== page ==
SW MN IPM Stuff 2020 Issue 11
Volume 23 number 11 - 7/01/2020
This newsletter and the advice herein are free. You usually get what you pay for.
This newsletter is also available in a print-friendly pdf format: SW MN IPM Stuff 2020-11
For the most part, the crop in SW (and much of Minnesota) looks pretty good. It could always be better, but so far this one looks pretty good.
Rainfall, air and soil temperatures, degree-days, soil moistures, and other current and historical weather data for the University of Minnesota Southwest Research and Outreach Center (SWROC), a little spot about two miles west of Lamberton, MN, can be found at SWROC Weather.
The SWROC missed the excessive rainfall that some have experienced.
After 15 days without a capture in emergence cages, overwintering generation soybean gall midge adults were captured at a Rock County site on 6/30. A large percentage of larvae from earlier emerging adults are now orange third instars (Figure 1). When we examined soil samples from this year’s soybeans, we found mature larvae that had started to leave plants but had not yet pupated.
These later emerging adults indicate a likely overlap in overwintering and 1st generations. It also illustrates the potential difficulties in timing an insecticide application for adult control.
Signs of soybean gall midge infested stems (Figure 2) are easy to find in infested fields. In Rock Co. we’re starting to see gall midge infested plants wilt and die.
While soybean gall midge and their damage to soybean have made a return appearance in extreme Southwest Minnesota, it is not necessarily true for other areas infested in 2019. Although overwintering larvae were found in soil samples, no adults have been captured in emergence cages and larvae have been found in soybeans (including volunteer soybeans) at a WC MN study site.
I am seeing quite a few green cloverworm moths in southern Minnesota now. While these could be recent immigrants, it is more likely that they are the offspring of moths that migrated into Minnesota earlier this spring. Although these insects were abundant in 2019, green cloverworms often succumb to diseases and parasites. Wait until economic threshold levels (20% defoliation) are reached.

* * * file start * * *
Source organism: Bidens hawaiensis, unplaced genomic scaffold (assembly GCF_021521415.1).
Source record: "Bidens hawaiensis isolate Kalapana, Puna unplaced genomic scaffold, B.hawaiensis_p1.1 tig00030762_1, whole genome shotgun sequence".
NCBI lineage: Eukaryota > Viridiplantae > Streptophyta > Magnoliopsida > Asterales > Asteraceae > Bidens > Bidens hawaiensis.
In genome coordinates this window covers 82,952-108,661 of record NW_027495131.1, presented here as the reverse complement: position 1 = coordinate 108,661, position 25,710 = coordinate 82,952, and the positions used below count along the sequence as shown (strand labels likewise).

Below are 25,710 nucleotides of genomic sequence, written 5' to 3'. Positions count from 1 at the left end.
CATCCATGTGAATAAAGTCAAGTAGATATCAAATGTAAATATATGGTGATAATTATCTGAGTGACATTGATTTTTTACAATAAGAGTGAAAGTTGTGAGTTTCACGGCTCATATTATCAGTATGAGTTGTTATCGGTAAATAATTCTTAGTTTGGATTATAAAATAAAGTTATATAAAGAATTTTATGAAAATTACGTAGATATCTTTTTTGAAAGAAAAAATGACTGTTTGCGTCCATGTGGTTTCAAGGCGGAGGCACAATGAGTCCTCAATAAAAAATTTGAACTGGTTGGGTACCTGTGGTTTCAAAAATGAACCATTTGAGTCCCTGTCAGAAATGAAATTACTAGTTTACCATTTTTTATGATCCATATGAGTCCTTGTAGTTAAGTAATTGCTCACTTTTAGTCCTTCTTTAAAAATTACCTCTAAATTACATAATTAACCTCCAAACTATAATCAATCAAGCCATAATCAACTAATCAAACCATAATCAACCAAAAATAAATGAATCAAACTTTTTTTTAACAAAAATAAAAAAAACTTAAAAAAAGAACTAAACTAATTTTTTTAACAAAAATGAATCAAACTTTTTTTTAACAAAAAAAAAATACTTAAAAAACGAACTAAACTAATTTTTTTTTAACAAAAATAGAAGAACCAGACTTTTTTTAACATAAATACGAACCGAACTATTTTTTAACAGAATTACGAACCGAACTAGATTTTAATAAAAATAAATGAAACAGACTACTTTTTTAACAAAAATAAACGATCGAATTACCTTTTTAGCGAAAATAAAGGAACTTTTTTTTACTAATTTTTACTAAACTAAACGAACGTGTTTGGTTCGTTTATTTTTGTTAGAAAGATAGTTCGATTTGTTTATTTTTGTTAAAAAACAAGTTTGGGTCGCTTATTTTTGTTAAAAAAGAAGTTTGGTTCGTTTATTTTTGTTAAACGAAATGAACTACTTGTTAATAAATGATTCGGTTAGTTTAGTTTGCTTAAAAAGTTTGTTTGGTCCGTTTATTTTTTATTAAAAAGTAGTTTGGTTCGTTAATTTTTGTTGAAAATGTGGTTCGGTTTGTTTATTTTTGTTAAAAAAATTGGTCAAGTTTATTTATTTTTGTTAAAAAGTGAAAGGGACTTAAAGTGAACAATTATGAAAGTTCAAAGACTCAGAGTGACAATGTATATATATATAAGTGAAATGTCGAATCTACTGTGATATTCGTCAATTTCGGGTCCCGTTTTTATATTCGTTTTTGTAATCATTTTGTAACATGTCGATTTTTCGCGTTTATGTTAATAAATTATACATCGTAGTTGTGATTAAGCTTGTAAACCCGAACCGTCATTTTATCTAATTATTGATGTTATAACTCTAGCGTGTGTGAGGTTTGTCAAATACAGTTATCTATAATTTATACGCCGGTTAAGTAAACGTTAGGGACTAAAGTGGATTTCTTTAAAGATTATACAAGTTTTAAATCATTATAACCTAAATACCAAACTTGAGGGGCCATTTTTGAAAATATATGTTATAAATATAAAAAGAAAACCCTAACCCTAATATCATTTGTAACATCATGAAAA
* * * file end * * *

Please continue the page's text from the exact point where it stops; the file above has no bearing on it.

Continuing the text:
I sent the student interns out to check on the potato leafhopper populations at the SWROC. The organic alfalfa here usually provides a good perspective on the amount of damage these insects can cause in any year. They came back with bags full of potato leafhopper adults and nymphs; well over 1/sweep.
Potato leafhopper reproductive rates have been phenomenal this spring. If you haven’t checked your alfalfa lately, it might be worth the effort.
Some alfalfa producers have gone to an automatic insecticide spray each cutting program. While this approach simplifies management decisions, overreliance/overuse of insecticides can cause other problems. Reports of pea aphid population explosions after synthetic pyrethroid insecticide applications have become more common in recent years. There are two possible reasons, removal of predators controlling the aphids or insect resistance, perhaps both. If you apply an insecticide it pays to check your work.
Reports of armyworm damage and insecticide treatment continue to come in (Figure 4). The shaded counties do not indicate the relative number of problem fields. There are likely some infestations in counties that are not shaded as well.
Over the past week, I’ve been receiving pictures of fuzzy white objects in corn and wheat fields. Andy Linder sent a great shot of the phenomenon from an oats field. The deceased armyworm is covered with cocoons of a parasitic wasp (Figure 5).
Most of the damage is caused by large larvae. The heat will push the development of larvae and we should start to see feeding by the larvae slow and pupation start soon.
Make sure armyworms are still actively feeding before you treat a field. This morning, I received a picture of armyworm pupae from Keith Pillatzki in Yellow Medicine County. Armyworm pupae are found below the soil surface.
Have a great Independence Day!